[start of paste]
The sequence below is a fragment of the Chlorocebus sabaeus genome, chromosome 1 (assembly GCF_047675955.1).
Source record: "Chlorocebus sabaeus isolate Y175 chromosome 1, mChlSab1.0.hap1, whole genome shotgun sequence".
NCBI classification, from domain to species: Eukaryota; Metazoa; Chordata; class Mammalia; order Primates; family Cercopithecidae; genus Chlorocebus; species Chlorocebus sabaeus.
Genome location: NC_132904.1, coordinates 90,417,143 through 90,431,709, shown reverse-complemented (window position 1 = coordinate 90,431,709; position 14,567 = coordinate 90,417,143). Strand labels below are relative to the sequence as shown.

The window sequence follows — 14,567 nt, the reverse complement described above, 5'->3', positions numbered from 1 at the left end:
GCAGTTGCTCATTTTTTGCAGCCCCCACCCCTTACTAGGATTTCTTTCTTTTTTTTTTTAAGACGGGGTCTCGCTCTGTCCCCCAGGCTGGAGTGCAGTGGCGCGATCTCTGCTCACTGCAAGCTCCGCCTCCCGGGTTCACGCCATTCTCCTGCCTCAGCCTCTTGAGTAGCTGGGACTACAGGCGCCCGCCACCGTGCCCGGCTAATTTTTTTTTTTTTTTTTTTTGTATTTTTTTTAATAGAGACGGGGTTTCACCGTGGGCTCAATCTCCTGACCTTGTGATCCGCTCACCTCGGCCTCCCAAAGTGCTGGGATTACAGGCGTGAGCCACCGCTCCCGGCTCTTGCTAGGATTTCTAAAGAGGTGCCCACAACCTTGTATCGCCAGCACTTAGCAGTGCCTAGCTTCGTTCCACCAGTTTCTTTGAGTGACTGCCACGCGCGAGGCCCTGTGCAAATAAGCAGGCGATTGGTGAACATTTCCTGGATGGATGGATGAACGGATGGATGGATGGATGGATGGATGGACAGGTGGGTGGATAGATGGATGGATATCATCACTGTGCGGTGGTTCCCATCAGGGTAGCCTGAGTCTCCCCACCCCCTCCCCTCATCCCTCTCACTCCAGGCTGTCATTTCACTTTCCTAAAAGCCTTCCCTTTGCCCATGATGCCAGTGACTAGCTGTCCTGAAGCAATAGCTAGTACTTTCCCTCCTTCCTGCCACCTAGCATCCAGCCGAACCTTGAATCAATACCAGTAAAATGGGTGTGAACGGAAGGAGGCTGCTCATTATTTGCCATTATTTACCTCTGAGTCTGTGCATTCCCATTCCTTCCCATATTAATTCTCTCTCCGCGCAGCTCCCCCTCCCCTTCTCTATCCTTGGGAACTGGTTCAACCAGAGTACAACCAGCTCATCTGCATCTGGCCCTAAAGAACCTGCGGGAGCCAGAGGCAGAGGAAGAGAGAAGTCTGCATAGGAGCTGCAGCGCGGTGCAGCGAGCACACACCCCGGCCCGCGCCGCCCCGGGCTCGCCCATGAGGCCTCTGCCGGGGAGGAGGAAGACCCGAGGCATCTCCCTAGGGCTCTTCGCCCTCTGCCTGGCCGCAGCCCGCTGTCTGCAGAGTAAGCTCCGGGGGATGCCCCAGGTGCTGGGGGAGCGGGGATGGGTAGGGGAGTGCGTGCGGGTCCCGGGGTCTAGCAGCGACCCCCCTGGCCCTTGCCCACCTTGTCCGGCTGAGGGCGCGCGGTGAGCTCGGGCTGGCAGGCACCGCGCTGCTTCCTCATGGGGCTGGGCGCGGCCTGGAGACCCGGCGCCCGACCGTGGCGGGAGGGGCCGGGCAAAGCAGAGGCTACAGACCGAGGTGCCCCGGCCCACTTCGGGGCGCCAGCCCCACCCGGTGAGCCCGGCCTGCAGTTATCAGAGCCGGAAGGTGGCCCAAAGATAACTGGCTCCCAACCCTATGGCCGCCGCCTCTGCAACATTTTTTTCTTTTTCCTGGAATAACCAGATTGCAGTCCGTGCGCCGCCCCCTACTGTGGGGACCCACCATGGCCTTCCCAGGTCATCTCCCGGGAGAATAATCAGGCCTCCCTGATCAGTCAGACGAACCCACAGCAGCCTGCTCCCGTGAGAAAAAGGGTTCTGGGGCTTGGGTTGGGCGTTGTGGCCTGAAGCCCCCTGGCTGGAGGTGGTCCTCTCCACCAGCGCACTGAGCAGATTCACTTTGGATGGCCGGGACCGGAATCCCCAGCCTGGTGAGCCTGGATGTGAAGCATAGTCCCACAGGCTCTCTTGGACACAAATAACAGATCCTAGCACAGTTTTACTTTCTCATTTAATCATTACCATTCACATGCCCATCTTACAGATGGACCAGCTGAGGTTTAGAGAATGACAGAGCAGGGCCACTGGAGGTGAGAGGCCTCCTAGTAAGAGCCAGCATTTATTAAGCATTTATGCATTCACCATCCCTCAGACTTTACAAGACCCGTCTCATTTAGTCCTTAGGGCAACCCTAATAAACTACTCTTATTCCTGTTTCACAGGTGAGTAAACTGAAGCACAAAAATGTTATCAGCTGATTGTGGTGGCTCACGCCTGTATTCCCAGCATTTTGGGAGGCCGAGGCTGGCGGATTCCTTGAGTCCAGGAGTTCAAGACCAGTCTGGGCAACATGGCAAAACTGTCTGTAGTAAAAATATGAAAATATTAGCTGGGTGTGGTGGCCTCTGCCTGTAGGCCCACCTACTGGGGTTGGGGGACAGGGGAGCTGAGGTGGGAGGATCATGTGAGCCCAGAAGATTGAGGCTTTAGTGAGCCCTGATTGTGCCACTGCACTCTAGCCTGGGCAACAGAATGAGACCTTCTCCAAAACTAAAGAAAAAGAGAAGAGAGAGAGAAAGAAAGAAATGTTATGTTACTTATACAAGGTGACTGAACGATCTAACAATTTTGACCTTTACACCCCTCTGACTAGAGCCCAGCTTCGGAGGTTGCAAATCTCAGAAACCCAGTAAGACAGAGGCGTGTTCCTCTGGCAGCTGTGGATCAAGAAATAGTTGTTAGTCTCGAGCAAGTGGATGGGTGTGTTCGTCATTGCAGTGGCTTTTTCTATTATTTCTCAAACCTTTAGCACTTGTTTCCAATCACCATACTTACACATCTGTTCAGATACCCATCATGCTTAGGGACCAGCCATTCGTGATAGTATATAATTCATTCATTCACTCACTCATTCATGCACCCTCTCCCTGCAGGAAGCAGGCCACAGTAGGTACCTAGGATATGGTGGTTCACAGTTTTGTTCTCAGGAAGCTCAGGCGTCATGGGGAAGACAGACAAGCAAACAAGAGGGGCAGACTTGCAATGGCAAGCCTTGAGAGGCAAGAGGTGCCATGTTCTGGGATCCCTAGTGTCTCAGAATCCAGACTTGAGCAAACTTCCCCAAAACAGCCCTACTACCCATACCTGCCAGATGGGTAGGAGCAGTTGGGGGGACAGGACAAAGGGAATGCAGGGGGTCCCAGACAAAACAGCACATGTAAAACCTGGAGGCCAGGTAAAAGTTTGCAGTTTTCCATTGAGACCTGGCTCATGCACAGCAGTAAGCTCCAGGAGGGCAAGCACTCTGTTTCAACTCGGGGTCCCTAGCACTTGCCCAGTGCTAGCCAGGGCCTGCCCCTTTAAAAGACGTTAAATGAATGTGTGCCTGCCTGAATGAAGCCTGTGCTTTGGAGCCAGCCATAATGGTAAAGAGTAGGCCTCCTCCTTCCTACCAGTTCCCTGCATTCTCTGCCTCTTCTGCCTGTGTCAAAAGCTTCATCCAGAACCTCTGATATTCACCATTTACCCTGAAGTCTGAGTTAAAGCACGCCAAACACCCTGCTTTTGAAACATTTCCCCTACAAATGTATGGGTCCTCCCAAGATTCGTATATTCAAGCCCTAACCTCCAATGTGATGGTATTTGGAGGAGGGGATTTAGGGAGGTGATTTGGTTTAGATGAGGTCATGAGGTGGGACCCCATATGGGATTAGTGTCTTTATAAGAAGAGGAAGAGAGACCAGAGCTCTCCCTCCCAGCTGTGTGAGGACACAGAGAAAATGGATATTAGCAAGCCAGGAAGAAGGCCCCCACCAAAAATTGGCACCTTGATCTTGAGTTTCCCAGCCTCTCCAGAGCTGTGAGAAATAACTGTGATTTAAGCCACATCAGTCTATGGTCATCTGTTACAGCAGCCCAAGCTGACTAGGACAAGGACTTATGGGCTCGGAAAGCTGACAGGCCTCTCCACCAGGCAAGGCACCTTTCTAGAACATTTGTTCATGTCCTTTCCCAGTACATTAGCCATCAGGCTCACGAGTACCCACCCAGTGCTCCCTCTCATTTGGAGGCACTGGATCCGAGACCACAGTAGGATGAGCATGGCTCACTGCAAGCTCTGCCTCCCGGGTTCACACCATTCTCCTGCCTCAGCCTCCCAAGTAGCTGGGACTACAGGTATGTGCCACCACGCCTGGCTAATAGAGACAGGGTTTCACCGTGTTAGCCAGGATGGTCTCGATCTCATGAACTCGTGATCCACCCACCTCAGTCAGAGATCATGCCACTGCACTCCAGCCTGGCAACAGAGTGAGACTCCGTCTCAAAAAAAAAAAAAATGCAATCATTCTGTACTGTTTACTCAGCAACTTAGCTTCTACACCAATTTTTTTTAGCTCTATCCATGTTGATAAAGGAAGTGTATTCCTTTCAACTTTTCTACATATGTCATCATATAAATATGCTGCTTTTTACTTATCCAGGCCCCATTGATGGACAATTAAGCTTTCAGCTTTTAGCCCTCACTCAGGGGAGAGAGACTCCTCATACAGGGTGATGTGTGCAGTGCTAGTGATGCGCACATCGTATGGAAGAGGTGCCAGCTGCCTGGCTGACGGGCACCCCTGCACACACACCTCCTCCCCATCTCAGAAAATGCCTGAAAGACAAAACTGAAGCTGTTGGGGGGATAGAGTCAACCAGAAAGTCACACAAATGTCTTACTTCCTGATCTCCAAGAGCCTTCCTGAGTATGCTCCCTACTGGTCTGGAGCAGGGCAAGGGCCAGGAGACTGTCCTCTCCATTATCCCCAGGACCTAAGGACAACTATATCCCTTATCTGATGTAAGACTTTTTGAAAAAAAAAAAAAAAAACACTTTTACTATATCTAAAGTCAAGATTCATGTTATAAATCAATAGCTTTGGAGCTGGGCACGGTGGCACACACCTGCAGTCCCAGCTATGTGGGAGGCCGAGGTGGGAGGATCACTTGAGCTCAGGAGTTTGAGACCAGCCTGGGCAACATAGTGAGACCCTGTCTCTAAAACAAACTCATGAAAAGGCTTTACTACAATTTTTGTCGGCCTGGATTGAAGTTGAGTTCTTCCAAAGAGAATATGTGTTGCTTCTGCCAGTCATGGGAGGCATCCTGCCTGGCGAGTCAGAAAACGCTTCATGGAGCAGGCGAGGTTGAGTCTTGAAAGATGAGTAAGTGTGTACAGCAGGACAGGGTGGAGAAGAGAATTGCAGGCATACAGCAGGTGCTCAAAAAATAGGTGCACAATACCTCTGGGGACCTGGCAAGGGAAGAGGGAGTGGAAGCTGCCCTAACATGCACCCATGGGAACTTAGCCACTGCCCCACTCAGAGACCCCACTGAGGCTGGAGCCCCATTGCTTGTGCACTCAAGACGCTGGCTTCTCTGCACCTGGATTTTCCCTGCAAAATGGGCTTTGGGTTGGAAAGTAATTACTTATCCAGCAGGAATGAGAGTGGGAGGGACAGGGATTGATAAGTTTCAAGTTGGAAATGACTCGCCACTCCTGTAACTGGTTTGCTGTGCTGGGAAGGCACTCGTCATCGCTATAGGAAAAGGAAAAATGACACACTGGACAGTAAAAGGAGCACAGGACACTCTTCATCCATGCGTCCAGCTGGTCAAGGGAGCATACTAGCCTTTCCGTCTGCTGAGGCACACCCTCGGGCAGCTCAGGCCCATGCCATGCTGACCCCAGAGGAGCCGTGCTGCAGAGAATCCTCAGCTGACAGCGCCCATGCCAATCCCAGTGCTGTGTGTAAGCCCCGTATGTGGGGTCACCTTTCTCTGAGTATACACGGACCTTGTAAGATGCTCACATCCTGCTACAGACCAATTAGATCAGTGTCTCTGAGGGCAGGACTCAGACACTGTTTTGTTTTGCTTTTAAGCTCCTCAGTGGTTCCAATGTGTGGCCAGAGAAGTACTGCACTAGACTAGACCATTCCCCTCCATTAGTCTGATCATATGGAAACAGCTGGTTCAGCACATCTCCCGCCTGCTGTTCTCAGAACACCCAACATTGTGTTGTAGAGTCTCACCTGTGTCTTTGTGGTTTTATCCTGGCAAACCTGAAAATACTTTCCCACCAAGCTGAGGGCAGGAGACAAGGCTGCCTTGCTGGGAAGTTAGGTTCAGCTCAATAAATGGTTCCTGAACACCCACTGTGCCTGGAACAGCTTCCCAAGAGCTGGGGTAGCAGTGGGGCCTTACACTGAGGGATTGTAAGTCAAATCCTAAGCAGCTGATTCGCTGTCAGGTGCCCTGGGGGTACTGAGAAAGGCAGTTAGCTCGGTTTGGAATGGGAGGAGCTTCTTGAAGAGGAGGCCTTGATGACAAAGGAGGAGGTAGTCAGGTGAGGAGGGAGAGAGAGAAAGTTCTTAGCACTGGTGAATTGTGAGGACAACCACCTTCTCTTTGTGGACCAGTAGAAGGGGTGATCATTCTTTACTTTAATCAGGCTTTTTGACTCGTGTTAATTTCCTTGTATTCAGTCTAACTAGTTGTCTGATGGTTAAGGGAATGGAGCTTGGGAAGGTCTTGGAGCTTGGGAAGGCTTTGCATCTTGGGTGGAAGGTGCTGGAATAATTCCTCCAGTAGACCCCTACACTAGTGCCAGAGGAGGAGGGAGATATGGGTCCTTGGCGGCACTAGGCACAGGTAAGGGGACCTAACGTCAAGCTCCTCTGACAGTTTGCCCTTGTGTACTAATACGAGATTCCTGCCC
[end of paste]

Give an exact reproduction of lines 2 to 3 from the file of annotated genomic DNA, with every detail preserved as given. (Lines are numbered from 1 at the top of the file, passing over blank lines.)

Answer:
Source record: "Chlorocebus sabaeus isolate Y175 chromosome 1, mChlSab1.0.hap1, whole genome shotgun sequence".
NCBI classification, from domain to species: Eukaryota; Metazoa; Chordata; class Mammalia; order Primates; family Cercopithecidae; genus Chlorocebus; species Chlorocebus sabaeus.